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Erie Transfer Co. v. J. Cutler Iron Works Inc.


February 16, 1931


Appeal from the District Court of the United States for the Eastern District of New York; Clarence G. Galston, Judge.

Author: Hand

Before L. HAND, SWAN, and AUGUSTUS N. HAND, Circuit Judges.

AUGUSTUS N. HAND, Circuit Judge.

The appellant contends that the intervener, Central Mercantile Bank & Trust Company, had no standing or right to intervene in this proceeding on behalf of the bankrupt estate of Fain and Klausner. While we do not regard this as an important consideration, for the reason that the intervener has failed to establish any claim and has not appealed, the right of a petitioning creditor to assert claims on behalf of a bankrupt estate when, as here, no trustee has been elected, has been recognized both by the Bankruptcy Act, § 64b(2), 11 USCA § 104(b) (2), and by the courts. Frost v. Latham & Co. (C.C.A.) 181 F. 866; In re Buchanan (C.C.A.) 219 F. 492. The question is whether the receiver ought to be required to pay off the certificate to a holder who acquired it as pledgee, but who, in spite of the fact that his lien has been found to be completely discharged, is claiming the right to the proceeds as pledgee or purchaser for value.

The mere fact that the holder of the certificate is a paid pledgee does not prevent him from suing to collect the obligation. Gleason v. District of Columbia, 127 U.S. 133, 8 S. Ct. 1118, 32 L. Ed. 92; Laughlin v. District of Columbia, 116 U.S. 485, 6 S. Ct. 472, 29 L. Ed. 701; Sheridan v. Mayor, 68 N.Y. 30; Hays v. Hathorn, 74 N.Y. 486; Medler v. Childers, 17 N.M. 530, 131 P. 490; Mauran v. Lamb, 7 Cow. (N.Y.) 174; Hatch v. Brewster, 53 Barb. (N.Y.) 276; People's Nat. Bank v. Rice, 149 App. Div. 18, 133 N.Y.S. 622; Sibley v. Robinson, 23 Me. 70; Logan v. Cassell, 88 Pa. 288, 32 Am. Rep. 453; Brown v. First Nat. Bank, 86 Fla. 198, 97 So. 351; McNary v. Farmers' Nat. Bank, 33 Okl. 1, 124 P. 286, 41 L.R.A. (N.S.) 1009, Ann. Cas. 1914B, 248; Von Tobel v. Stetson & Post Mill. Co., 32 Wash. 683, 73 P. 788. These cases hold that payment of the indebtedness of the pledgor is no defense which the obligor can invoke against a holder in due course of a negotiable instrument. This is true of negotiable paper whether acquired before or after maturity, and is also true of nonnegotiable choses in action like the receiver's certificate. Sheridan v. Mayor, supra. Here Land Finance Corporation is the "bearer" of the certificate and as such comes directly within the description of a person entitled to payment. The receiver interposed no answer, so that Land Finance Corporation by mere proof that it was the bearer would have sustained all the necessary allegations of its petition. But, upon trial of the issues raised by the intervener, facts developed indicating that Land Finance Corporation had no interest in the certificate and could only recover for the benefit of some other person. But it is not seeking to recover as trustee, but claims the right to apply any payment to its own use because of an alleged lien to secure the indebtedness of Drakes Drinks, Inc. In other words, the receiver has had notice that a breach of trust is likely to occur if the purpose originally declared should be carried out by Land Finance Corporation. If with such notice he should pay the certificates to Land Finance Corporation, he might be in the position of a bank that allows a corporate officer or agent to withdraw corporate funds for his personal use and might incur liability for participating in a breach of trust. Bischoff v. Yorkville Bank, 218 N.U. 106, 112 N.E. 759, L.R.A. 1916F, 1059; Wagner Trading Co. v. Battery Park Nat. Bank, 228 N.Y. 37, 126 N.E. 347, 9 A.L.R. 340; Weissman v. Banque De Bruxelles, 254 N.Y. 488, 173 N.E. 835; Allen v. Puritan Trust Co., 211 Mass. 409, 97 N.E. 916, L.R.A. 1915C, 518; Farmers' Bank v. U. S. Fidelity & Guaranty Co. (C.C.A.) 28 F.2d 676; John V. Dodwell & Co., [1918] A.C. 563; Underwood, Limited, v. Bank of Liverpool, [1924] 1 K.B. 775. Because of this notice, and not because a paid pledgee cannot collect an obligation which was originally transferred to him as security, we think the receiver should have applied to bring in Drakes Drinks, Inc., and the Burnee Corporation, one or the other of which seems to be the beneficial owner of the certificate. Williston on Contracts, § 432; American Law Institute Restatement of the Law of Contracts, § 170 (3). Instead of doing this, he relied upon the order of the District Court directing him to set aside the principal amount of the certificate and accrued interest as a special fund to await further disposition. This order indefinitely postponed or entirely precluded Land Finance Corporation, though the latter had the legal title to the certificate and was entitled to payment unless the parties having the beneficial ownership of the certificate should prevent. Because the receiver relied on this order, though erroneously, we are disposed to give him another chance to bring in Drakes Drinks, Inc., and the Burnee Corporation, so that he may incur no risk of making the payment to a trustee where he has notice of a threatened breach of trust.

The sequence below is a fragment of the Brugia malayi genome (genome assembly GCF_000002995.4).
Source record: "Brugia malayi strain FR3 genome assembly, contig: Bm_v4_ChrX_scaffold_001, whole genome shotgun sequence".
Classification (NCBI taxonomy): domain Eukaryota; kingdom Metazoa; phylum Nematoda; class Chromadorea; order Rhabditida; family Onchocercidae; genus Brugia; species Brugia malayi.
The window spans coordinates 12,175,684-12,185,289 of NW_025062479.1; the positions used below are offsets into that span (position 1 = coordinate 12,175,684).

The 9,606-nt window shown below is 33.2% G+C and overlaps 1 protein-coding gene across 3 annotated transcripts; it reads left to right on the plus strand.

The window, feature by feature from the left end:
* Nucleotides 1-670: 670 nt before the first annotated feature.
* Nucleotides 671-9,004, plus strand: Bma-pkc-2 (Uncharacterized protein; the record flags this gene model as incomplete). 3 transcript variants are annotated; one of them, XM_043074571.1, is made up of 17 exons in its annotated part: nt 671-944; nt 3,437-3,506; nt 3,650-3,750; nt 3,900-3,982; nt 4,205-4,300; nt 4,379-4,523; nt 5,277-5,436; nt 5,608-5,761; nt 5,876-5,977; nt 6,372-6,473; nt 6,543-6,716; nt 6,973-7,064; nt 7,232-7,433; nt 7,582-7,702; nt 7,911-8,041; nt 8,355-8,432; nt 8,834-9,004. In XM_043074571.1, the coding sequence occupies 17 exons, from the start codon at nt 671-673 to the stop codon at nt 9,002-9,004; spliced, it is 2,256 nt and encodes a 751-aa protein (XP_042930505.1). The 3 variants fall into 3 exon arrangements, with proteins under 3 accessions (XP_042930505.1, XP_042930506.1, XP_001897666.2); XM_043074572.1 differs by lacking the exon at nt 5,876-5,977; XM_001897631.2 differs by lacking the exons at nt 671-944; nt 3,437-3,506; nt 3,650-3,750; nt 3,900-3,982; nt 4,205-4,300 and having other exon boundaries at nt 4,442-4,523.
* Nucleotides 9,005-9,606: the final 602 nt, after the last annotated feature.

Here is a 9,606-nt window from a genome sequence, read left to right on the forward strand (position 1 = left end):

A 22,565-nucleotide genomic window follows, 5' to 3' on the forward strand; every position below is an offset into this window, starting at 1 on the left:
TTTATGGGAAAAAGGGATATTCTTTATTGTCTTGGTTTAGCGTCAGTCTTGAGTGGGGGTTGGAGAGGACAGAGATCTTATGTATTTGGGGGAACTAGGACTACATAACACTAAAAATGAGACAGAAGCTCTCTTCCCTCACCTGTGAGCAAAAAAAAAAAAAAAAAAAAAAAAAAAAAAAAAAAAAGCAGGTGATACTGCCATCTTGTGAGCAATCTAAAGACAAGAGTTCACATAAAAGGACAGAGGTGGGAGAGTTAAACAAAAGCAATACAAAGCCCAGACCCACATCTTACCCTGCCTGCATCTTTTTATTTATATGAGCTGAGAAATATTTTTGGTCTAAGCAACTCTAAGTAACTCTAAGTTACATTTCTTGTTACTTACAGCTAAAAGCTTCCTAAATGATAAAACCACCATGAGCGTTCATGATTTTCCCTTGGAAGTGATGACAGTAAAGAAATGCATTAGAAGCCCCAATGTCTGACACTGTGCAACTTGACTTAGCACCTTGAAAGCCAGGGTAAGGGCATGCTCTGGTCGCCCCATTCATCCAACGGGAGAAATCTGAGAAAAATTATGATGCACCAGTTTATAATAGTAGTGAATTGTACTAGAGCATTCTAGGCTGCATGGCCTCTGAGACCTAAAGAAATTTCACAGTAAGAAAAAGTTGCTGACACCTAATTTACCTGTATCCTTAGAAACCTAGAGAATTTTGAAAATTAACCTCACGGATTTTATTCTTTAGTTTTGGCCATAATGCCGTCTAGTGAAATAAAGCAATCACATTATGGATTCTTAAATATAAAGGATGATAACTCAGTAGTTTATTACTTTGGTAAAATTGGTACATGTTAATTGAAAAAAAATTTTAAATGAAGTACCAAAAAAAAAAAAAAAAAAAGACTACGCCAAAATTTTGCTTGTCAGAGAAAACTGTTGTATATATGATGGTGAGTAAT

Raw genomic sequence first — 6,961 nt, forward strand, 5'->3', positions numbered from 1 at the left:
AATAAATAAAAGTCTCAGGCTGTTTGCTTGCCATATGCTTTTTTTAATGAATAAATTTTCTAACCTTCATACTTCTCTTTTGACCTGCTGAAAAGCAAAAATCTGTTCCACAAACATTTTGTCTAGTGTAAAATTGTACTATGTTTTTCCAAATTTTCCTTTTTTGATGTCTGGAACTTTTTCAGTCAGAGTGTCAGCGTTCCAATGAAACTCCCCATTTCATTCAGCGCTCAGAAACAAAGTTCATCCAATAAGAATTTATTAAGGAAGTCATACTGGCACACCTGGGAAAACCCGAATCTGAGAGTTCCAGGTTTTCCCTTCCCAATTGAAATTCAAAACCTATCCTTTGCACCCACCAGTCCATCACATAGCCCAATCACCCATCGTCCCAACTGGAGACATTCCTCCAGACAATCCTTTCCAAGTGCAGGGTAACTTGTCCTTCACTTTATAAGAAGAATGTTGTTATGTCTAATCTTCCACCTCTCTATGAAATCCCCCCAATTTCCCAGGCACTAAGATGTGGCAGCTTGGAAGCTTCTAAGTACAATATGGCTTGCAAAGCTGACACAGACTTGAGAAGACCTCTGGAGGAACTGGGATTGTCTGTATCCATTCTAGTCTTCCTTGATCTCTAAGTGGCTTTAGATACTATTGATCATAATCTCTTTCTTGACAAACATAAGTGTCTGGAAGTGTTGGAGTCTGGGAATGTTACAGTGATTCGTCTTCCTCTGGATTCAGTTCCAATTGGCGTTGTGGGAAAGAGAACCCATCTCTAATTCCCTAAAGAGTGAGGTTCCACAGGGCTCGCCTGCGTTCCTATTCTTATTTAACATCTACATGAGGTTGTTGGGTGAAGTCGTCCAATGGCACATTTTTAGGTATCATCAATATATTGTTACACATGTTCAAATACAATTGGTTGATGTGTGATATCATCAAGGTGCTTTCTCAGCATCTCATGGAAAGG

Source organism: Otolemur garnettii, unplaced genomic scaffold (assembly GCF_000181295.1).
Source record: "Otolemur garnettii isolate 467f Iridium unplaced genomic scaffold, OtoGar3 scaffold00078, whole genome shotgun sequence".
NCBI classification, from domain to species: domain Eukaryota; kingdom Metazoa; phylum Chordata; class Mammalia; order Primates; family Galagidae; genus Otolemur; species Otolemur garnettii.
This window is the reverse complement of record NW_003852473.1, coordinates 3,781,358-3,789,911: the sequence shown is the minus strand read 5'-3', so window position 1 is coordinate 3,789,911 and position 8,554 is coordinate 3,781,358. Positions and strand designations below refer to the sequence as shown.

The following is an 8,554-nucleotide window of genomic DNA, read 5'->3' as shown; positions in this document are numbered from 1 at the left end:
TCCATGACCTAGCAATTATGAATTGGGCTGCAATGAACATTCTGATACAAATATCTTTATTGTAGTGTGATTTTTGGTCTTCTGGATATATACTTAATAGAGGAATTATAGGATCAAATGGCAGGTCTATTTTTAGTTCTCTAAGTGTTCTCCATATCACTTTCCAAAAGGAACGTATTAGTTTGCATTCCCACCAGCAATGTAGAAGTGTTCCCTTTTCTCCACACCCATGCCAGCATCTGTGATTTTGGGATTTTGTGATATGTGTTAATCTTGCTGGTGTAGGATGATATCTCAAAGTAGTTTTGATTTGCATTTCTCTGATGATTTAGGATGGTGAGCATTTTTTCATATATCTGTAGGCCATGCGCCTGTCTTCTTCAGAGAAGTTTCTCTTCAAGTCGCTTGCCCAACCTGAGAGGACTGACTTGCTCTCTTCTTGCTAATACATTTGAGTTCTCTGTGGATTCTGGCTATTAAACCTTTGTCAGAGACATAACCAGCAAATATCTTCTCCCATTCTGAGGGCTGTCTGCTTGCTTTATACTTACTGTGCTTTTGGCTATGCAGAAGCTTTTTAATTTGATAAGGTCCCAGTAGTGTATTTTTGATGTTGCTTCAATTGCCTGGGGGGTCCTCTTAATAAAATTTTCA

The order is so modified as to allow the receiver, within ten days after the filing of our mandate in the District Court, to bring in Drakes Drinks, Inc., and the Burnee Corporation, or either of them, and, in the event of failure so to do, to direct the receiver to pay the certificate to Land Finance Corporation.


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